Government by his testimony to obtain his 5K1 letter. Thus, defendant may call the authoring

agent of this DEA-6 report to elicit this purported inconsistency.

Defendant is cautioned, however, that he must restrict his examination to this specific

inconsistency. As defendant’s opposition makes clear, he has already impugned Jorge’s

credibility on several of the issues he raises in his opposition by eliciting inconsistencies about

them on cross-examination – for example, the volume of information Jorge viewed on the USB

drive, how this meeting related to Jorge’s extradition request, and how Jorge learned that his

siblings were trafficking heroin and methamphetamine. The Court will not allow defendant to

simply highlight those inconsistencies on direct examination, because that would waste time and

needlessly present cumulative evidence under Rule 403, and because those matters are collateral.

Moreover, any incentive that Jorge had to align his testimony with the specific evidence amassed

against him, as shown to him on the USB drive, does not implicate defendant in any way, and

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any probative value that this evidence has is substantially outweighed by its risk of confusing the

issues, undue delay, and wasting time.

As to the 2015 prison phone call between Jorge and Alex, defendant has already elicited

testimony from both brothers – the two most direct sources of information – about their

discussion during that call. Moreover, defendant has also elicited testimony about the fact that

the lawyer who connected the brothers for the purpose of making this phone call continued to

visit Jorge in prison after the phone call was made. No law enforcement witness can provide any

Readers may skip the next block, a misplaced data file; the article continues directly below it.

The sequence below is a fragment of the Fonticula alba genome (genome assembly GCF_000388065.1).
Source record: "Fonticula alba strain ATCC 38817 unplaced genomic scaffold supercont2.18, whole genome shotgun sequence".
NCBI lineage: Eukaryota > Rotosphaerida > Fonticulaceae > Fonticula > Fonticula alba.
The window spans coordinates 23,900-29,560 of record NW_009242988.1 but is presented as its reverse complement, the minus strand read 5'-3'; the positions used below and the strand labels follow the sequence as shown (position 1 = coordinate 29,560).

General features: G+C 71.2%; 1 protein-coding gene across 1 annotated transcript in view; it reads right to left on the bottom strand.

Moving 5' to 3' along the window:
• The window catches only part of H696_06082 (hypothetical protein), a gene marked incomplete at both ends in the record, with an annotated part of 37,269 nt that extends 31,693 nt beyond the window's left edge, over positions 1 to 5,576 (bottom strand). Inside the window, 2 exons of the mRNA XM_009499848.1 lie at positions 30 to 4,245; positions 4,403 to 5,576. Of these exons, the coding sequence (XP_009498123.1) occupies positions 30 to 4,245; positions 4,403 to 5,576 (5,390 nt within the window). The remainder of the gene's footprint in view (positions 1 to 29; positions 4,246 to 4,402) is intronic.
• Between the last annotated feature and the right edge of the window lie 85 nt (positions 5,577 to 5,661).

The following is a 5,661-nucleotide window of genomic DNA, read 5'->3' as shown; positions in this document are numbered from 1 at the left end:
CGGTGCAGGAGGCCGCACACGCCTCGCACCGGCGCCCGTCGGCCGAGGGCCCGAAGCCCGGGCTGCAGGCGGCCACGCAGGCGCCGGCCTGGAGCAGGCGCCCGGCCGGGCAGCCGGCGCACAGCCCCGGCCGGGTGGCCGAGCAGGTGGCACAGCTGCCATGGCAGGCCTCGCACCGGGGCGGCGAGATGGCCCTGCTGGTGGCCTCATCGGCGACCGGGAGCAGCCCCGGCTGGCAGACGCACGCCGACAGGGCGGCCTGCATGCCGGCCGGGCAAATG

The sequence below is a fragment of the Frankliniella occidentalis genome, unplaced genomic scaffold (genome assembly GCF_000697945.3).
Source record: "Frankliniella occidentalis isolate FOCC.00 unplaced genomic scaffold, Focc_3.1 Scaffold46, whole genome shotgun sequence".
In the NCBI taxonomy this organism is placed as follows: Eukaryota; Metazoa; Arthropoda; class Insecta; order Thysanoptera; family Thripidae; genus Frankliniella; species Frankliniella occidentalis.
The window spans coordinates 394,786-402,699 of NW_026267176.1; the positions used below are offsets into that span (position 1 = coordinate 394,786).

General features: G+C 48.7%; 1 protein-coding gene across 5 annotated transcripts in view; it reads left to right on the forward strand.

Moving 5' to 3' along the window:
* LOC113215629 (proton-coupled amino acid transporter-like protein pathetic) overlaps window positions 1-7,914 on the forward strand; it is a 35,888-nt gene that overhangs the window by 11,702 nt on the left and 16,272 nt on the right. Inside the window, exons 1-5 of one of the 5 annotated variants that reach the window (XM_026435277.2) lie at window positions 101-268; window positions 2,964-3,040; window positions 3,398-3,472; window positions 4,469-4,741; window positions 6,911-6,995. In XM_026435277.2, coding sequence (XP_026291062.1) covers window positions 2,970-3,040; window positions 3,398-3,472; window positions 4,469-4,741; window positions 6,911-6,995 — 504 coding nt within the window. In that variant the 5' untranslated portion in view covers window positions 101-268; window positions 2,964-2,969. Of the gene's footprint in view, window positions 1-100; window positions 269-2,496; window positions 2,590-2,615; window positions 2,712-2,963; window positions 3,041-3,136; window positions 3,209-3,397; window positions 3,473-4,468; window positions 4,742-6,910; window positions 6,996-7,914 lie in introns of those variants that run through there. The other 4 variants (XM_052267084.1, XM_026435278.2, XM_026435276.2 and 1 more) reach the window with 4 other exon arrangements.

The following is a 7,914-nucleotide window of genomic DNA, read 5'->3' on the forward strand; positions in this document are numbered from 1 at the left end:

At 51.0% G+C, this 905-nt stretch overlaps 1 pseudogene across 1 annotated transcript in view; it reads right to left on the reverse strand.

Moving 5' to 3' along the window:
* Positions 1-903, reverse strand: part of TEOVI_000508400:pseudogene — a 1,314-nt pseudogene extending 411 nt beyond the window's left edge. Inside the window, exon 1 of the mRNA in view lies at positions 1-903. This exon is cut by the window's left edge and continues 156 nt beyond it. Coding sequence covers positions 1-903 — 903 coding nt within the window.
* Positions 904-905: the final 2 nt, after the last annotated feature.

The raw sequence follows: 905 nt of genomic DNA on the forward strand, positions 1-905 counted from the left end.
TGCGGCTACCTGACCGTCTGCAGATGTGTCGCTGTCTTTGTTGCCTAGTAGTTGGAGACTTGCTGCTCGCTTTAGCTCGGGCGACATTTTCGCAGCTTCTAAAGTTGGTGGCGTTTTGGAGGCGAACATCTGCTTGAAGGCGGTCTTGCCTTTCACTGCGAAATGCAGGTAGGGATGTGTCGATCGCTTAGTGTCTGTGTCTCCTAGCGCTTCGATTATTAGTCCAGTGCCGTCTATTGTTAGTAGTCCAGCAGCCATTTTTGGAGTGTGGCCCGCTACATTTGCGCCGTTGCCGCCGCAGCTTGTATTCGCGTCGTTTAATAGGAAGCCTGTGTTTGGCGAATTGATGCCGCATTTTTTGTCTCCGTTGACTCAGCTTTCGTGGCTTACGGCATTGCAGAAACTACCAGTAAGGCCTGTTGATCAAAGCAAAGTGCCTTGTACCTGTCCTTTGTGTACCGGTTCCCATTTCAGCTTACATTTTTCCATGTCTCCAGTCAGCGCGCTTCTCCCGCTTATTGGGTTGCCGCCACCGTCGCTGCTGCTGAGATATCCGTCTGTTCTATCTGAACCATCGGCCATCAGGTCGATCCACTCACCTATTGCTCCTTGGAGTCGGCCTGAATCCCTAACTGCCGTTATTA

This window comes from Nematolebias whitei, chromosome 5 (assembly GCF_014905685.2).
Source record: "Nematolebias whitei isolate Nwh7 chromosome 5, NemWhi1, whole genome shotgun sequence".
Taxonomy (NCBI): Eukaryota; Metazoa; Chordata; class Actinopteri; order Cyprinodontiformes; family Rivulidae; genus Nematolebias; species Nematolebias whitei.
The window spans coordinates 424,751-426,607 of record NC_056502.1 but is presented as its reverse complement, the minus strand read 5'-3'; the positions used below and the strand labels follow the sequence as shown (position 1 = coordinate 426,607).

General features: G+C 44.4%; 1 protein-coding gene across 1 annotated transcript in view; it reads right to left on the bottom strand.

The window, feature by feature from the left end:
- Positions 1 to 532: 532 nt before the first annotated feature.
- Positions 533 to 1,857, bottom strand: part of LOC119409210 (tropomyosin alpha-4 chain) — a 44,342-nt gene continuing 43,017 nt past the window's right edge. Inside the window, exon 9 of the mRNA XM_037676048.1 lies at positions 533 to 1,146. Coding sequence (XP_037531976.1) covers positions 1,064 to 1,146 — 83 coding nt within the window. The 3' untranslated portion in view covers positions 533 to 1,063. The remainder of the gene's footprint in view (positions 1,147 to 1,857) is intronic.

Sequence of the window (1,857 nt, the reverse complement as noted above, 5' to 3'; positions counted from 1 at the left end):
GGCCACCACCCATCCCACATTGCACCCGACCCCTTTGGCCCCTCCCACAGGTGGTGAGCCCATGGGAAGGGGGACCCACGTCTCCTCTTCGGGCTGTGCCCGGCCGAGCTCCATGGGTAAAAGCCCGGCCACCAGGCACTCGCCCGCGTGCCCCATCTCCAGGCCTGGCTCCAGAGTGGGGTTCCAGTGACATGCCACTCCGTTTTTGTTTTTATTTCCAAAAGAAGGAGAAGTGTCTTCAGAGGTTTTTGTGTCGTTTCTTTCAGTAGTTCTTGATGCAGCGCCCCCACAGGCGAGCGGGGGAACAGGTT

more specific information to help the jury understand this issue. Indeed, it does not appear that

the DEA-6 reports include relevant statements that might be inconsistent with respect to the

content of this phone call. 1 Defendant’s other arguments – which imply that the Government

avoided obtaining the recording of this call – would only serve to confuse the issues and create a

sideshow on a matter that has nothing to do with Jorge’s bias or defendant’s guilt or innocence of

the crimes charged (that is, whether the Government should have obtained a recording of this


Defendant is free to make at closing all the arguments he makes in this motion, including

that there is no recording of a phone call made between two cooperating witnesses, that the

cooperating witnesses’ testimony about that phone call is inconsistent, that the lawyer who

connected them continued to visit Jorge after the phone call when he presumably still had contact

The only possible inconsistency between the brothers’ trial testimony and the DEA-6 report is whether Jorge and
Alex discussed finding a “Jewish target,” but this inconsistency is purely collateral and allowing defendant to
explore it again would only create a sideshow on an issue that has nothing to do with this case. Defendant also
suggests that the DEA-6 report about the Government’s proffer session with this lawyer is inconsistent with Jorge’s
and Alex’s trial testimony. In that report, the agent wrote that the lawyer said Alex was willing to cooperate with